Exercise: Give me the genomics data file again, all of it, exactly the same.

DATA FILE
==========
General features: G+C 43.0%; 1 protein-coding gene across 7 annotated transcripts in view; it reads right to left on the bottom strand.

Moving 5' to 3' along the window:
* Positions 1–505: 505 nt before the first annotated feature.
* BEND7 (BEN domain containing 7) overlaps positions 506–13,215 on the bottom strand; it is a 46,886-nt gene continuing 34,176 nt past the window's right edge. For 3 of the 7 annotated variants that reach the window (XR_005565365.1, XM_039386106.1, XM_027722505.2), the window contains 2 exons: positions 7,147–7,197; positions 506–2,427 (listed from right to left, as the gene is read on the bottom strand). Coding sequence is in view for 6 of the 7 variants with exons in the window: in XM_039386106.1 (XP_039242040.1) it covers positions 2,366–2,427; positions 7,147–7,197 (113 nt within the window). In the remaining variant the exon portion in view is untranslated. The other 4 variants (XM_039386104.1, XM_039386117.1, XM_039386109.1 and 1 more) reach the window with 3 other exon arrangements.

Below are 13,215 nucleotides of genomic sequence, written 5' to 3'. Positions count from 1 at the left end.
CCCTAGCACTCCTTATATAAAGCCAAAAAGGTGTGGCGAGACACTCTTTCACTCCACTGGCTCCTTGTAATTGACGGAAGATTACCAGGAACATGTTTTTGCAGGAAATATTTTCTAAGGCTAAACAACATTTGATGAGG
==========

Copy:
General features: G+C 43.0%; 1 protein-coding gene across 7 annotated transcripts in view; it reads right to left on the bottom strand.

Moving 5' to 3' along the window:
* Positions 1–505: 505 nt before the first annotated feature.
* BEND7 (BEN domain containing 7) overlaps positions 506–13,215 on the bottom strand; it is a 46,886-nt gene continuing 34,176 nt past the window's right edge. For 3 of the 7 annotated variants that reach the window (XR_005565365.1, XM_039386106.1, XM_027722505.2), the window contains 2 exons: positions 7,147–7,197; positions 506–2,427 (listed from right to left, as the gene is read on the bottom strand). Coding sequence is in view for 6 of the 7 variants with exons in the window: in XM_039386106.1 (XP_039242040.1) it covers positions 2,366–2,427; positions 7,147–7,197 (113 nt within the window). In the remaining variant the exon portion in view is untranslated. The other 4 variants (XM_039386104.1, XM_039386117.1, XM_039386109.1 and 1 more) reach the window with 3 other exon arrangements.

Below are 13,215 nucleotides of genomic sequence, written 5' to 3'. Positions count from 1 at the left end.
CCCTAGCACTCCTTATATAAAGCCAAAAAGGTGTGGCGAGACACTCTTTCACTCCACTGGCTCCTTGTAATTGACGGAAGATTACCAGGAACATGTTTTTGCAGGAAATATTTTCTAAGGCTAAACAACATTTGATGAGG